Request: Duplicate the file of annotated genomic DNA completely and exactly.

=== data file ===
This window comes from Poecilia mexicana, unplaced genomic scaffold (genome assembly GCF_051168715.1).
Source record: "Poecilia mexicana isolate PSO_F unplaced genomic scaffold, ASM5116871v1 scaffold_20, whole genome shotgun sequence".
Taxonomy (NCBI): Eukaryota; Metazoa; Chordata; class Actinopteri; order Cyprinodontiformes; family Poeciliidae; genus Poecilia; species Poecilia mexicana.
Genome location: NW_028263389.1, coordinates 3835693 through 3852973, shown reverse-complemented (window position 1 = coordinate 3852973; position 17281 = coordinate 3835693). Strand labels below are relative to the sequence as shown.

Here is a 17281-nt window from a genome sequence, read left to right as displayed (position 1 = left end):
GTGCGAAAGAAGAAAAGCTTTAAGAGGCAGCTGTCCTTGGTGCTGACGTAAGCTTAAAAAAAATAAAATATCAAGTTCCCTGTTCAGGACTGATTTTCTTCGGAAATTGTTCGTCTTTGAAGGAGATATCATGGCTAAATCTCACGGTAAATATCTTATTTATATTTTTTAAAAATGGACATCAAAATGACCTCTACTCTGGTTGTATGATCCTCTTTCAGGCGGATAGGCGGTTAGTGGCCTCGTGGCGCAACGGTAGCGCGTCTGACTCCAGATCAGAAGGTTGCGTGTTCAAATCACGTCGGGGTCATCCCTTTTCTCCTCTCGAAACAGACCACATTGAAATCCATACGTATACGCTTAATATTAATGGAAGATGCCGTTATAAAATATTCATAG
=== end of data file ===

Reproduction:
This window comes from Poecilia mexicana, unplaced genomic scaffold (genome assembly GCF_051168715.1).
Source record: "Poecilia mexicana isolate PSO_F unplaced genomic scaffold, ASM5116871v1 scaffold_20, whole genome shotgun sequence".
Taxonomy (NCBI): Eukaryota; Metazoa; Chordata; class Actinopteri; order Cyprinodontiformes; family Poeciliidae; genus Poecilia; species Poecilia mexicana.
Genome location: NW_028263389.1, coordinates 3835693 through 3852973, shown reverse-complemented (window position 1 = coordinate 3852973; position 17281 = coordinate 3835693). Strand labels below are relative to the sequence as shown.

Here is a 17281-nt window from a genome sequence, read left to right as displayed (position 1 = left end):
GTGCGAAAGAAGAAAAGCTTTAAGAGGCAGCTGTCCTTGGTGCTGACGTAAGCTTAAAAAAAATAAAATATCAAGTTCCCTGTTCAGGACTGATTTTCTTCGGAAATTGTTCGTCTTTGAAGGAGATATCATGGCTAAATCTCACGGTAAATATCTTATTTATATTTTTTAAAAATGGACATCAAAATGACCTCTACTCTGGTTGTATGATCCTCTTTCAGGCGGATAGGCGGTTAGTGGCCTCGTGGCGCAACGGTAGCGCGTCTGACTCCAGATCAGAAGGTTGCGTGTTCAAATCACGTCGGGGTCATCCCTTTTCTCCTCTCGAAACAGACCACATTGAAATCCATACGTATACGCTTAATATTAATGGAAGATGCCGTTATAAAATATTCATAG